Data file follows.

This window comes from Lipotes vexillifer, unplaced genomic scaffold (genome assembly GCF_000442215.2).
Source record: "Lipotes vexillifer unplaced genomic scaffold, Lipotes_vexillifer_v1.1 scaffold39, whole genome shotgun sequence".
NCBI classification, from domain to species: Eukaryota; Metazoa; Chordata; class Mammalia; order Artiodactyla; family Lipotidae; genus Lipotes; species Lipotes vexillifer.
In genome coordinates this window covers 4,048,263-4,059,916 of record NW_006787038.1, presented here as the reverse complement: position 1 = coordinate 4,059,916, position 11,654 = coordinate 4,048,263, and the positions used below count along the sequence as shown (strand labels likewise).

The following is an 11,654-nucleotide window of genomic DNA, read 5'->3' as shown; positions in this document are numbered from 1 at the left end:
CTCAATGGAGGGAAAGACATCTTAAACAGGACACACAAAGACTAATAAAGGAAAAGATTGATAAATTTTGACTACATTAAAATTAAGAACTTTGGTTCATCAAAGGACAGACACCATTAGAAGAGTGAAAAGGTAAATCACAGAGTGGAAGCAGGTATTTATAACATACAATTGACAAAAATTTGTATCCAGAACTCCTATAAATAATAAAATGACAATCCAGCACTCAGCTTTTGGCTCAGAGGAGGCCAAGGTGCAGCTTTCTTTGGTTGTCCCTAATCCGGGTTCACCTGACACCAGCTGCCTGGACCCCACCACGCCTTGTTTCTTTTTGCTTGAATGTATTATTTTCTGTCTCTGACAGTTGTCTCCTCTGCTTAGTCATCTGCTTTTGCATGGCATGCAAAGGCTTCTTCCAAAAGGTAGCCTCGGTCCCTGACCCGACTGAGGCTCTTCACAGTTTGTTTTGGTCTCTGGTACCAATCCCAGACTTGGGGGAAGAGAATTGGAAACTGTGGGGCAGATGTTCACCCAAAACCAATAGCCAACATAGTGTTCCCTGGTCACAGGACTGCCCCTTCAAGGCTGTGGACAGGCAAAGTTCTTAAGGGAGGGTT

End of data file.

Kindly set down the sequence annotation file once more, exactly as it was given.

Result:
This window comes from Lipotes vexillifer, unplaced genomic scaffold (genome assembly GCF_000442215.2).
Source record: "Lipotes vexillifer unplaced genomic scaffold, Lipotes_vexillifer_v1.1 scaffold39, whole genome shotgun sequence".
NCBI classification, from domain to species: Eukaryota; Metazoa; Chordata; class Mammalia; order Artiodactyla; family Lipotidae; genus Lipotes; species Lipotes vexillifer.
In genome coordinates this window covers 4,048,263-4,059,916 of record NW_006787038.1, presented here as the reverse complement: position 1 = coordinate 4,059,916, position 11,654 = coordinate 4,048,263, and the positions used below count along the sequence as shown (strand labels likewise).

The following is an 11,654-nucleotide window of genomic DNA, read 5'->3' as shown; positions in this document are numbered from 1 at the left end:
CTCAATGGAGGGAAAGACATCTTAAACAGGACACACAAAGACTAATAAAGGAAAAGATTGATAAATTTTGACTACATTAAAATTAAGAACTTTGGTTCATCAAAGGACAGACACCATTAGAAGAGTGAAAAGGTAAATCACAGAGTGGAAGCAGGTATTTATAACATACAATTGACAAAAATTTGTATCCAGAACTCCTATAAATAATAAAATGACAATCCAGCACTCAGCTTTTGGCTCAGAGGAGGCCAAGGTGCAGCTTTCTTTGGTTGTCCCTAATCCGGGTTCACCTGACACCAGCTGCCTGGACCCCACCACGCCTTGTTTCTTTTTGCTTGAATGTATTATTTTCTGTCTCTGACAGTTGTCTCCTCTGCTTAGTCATCTGCTTTTGCATGGCATGCAAAGGCTTCTTCCAAAAGGTAGCCTCGGTCCCTGACCCGACTGAGGCTCTTCACAGTTTGTTTTGGTCTCTGGTACCAATCCCAGACTTGGGGGAAGAGAATTGGAAACTGTGGGGCAGATGTTCACCCAAAACCAATAGCCAACATAGTGTTCCCTGGTCACAGGACTGCCCCTTCAAGGCTGTGGACAGGCAAAGTTCTTAAGGGAGGGTT